How does analytics.js work?

How does analytics.js work?

All calls to the Analytics.js library are done exclusively by the aa() function . This document explains the use and role of this function.

Note: The name of the global function aa() can be changed in the tracking code, in which case you must use this new name to communicate with analytics.js.

The AFS analytics.js library uses the same structure provided by Google Analytics to simplify its use for former GA users.

The aa command queue

The function aa() defined in the JavaScript tracking snippet, adds in a queue all the commands sent to the library analytics.js prior to its downloading. Once analytics.js is loaded, the pending commands are executed and the list flushed. Then the function aa() is changed by a new version available in analytics.js.

Show queue before loading analytics.js

All calls to aa() are saved in the aa.q array. To view the contents of the queue before the loading of the library, you can display the q array:

Outputs (q array):
   ['create', 'XXXXXXXX', 'auto'],
   ['send', 'pageview']

Why use a queue?

The queue allows the use of the aa() function without having to worry about the download status of the library. Also, it ensures operation in asynchronous mode without any loss of data.

Adding commands to the queue

All calls to the aa() function share the same structure composed of two minimum arguments. The first is the command to execute, the following defines the arguments attached to the command.

In the call: aa('create', 'XXXXXXXX', 'auto'); Create is the command, xxxxxxxx and auto are the arguments to apply to this command.

A tracker name can be defined with the create command. In this case, if there are several trackers, the send and set commands must be preceded by the name of the tracker (followed by a dot) in order to address the tracker. If no name is defined, only the first tracker, named or not, will be affected by the command.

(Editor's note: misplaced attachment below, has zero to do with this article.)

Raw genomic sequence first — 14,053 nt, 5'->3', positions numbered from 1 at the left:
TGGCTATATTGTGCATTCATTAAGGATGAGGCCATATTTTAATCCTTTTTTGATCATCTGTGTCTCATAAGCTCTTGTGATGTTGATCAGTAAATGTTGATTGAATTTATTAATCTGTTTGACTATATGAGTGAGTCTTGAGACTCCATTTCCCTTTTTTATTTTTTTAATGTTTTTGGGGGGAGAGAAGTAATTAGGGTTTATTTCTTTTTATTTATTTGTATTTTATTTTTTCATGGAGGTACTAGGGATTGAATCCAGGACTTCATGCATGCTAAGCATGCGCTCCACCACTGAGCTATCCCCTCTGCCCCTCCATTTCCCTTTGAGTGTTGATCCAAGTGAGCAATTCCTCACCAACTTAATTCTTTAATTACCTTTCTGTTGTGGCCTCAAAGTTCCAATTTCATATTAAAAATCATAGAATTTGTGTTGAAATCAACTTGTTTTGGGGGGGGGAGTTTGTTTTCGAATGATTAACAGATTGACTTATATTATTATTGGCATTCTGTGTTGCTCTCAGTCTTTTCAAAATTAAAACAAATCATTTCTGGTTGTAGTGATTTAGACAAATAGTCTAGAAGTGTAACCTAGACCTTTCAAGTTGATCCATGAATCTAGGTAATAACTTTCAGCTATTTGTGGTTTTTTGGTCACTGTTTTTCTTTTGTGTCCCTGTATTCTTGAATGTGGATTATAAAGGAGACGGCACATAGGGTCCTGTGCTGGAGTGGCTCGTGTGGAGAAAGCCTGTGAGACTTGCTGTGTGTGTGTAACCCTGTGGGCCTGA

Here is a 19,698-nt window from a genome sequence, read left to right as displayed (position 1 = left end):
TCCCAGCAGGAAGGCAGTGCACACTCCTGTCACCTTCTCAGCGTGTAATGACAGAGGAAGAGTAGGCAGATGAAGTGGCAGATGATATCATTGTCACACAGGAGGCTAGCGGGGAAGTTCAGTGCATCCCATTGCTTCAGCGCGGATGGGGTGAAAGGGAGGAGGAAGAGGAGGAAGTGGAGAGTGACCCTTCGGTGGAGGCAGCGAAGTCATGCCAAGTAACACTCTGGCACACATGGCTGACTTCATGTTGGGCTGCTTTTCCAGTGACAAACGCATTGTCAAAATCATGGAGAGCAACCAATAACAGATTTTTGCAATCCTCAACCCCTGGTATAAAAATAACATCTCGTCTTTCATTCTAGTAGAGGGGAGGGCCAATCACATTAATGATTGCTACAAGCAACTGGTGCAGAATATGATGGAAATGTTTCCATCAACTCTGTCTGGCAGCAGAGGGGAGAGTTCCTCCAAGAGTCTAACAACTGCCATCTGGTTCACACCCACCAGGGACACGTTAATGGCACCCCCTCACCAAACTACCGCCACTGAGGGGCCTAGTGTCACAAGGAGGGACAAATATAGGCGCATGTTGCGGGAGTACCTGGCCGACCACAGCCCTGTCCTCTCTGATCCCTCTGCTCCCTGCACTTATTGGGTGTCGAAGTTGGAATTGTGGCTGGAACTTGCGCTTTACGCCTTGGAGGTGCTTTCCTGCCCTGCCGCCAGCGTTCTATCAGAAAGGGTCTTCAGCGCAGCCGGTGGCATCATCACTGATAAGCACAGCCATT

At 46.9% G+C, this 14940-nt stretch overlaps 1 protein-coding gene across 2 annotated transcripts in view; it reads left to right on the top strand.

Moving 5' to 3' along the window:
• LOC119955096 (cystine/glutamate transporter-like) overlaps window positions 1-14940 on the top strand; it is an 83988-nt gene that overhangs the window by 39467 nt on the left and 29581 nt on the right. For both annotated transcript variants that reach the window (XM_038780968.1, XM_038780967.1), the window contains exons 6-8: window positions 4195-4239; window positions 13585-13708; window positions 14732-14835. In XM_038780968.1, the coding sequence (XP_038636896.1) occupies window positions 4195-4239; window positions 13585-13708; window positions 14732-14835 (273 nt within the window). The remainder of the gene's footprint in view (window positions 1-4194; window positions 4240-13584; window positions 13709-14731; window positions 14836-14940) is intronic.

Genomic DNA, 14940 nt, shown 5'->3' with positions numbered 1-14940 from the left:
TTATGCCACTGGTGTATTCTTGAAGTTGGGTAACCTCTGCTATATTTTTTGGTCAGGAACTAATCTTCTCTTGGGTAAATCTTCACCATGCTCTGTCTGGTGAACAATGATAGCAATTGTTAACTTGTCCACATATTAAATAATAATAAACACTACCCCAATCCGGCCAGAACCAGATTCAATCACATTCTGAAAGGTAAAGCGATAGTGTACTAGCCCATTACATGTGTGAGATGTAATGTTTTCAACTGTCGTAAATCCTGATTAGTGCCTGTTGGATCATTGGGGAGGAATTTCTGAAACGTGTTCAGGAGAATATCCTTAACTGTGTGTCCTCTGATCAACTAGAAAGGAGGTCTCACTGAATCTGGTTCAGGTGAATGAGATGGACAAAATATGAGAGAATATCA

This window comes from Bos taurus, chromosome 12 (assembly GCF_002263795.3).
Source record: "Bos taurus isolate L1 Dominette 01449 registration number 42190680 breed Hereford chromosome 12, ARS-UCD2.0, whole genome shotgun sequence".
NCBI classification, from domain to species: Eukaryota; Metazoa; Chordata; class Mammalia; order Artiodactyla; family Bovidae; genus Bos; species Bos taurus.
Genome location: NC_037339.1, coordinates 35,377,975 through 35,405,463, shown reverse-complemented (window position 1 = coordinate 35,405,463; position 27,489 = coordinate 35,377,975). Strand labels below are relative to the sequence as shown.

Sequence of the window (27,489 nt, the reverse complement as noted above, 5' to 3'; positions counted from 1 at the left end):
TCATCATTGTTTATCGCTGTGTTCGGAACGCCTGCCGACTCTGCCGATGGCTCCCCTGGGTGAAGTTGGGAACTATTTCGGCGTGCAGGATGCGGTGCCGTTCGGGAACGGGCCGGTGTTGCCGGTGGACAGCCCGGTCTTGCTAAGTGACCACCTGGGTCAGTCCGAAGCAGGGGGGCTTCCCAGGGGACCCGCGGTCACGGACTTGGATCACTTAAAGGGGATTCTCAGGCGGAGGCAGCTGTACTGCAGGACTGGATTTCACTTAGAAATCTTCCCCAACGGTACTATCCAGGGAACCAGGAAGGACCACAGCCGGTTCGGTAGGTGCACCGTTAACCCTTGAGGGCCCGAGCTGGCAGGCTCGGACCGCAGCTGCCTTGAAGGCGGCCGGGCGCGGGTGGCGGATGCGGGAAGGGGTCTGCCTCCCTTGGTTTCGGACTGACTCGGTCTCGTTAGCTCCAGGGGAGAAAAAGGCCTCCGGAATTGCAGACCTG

Example of creating and addressing a named tracker:

aa("create", "XXXXXXXX",auto, "mytracker") ;
aa("mytracker.send","pageview") ;

Note: If the aa() function receives an unknown command, it will be ignored and no error will be generated.

The arguments attached to the command.

Arguments related to a command can be sent in several formats to facilitate the transmission of the most used fields.

Simplified call:

In the following example, field names do not appear because they are determined based on the position of the arguments in the function.

aa('create', 'XXXXXXXX', 'auto');
aa('send', 'pageview','titleindex' , 'home page', '');

The create command accepts the trackingId, CookieDomain, and other optional fields such as name, callback or params. The send command accepts various parameters depending on the send type defined by hitType. For example, for pageview, the fields page, title, location, hitCallback and params can be filled in. AFS Analytics also accepts the url, index, callback fields as an alternative to the location, page and hitCallback fields.

Call with an object:

All commands can accept one or more objects that define the different fields. The previous code could be written this way.

aa('create', {
trackingID : 'XXXXXXXX' ,
cookieDomain : 'auto'
}) ;
aa('send', {
hitType: 'pageview',
page: 'titleindex' 
title :'home page',
location :'' 

The next step

Reading this guide has taught you how the command queue works and how to use the aa() function provided by analytics.js.

The next guide will cover the creation of trackers: How to create a tracker?

By AFS Website Analytics.

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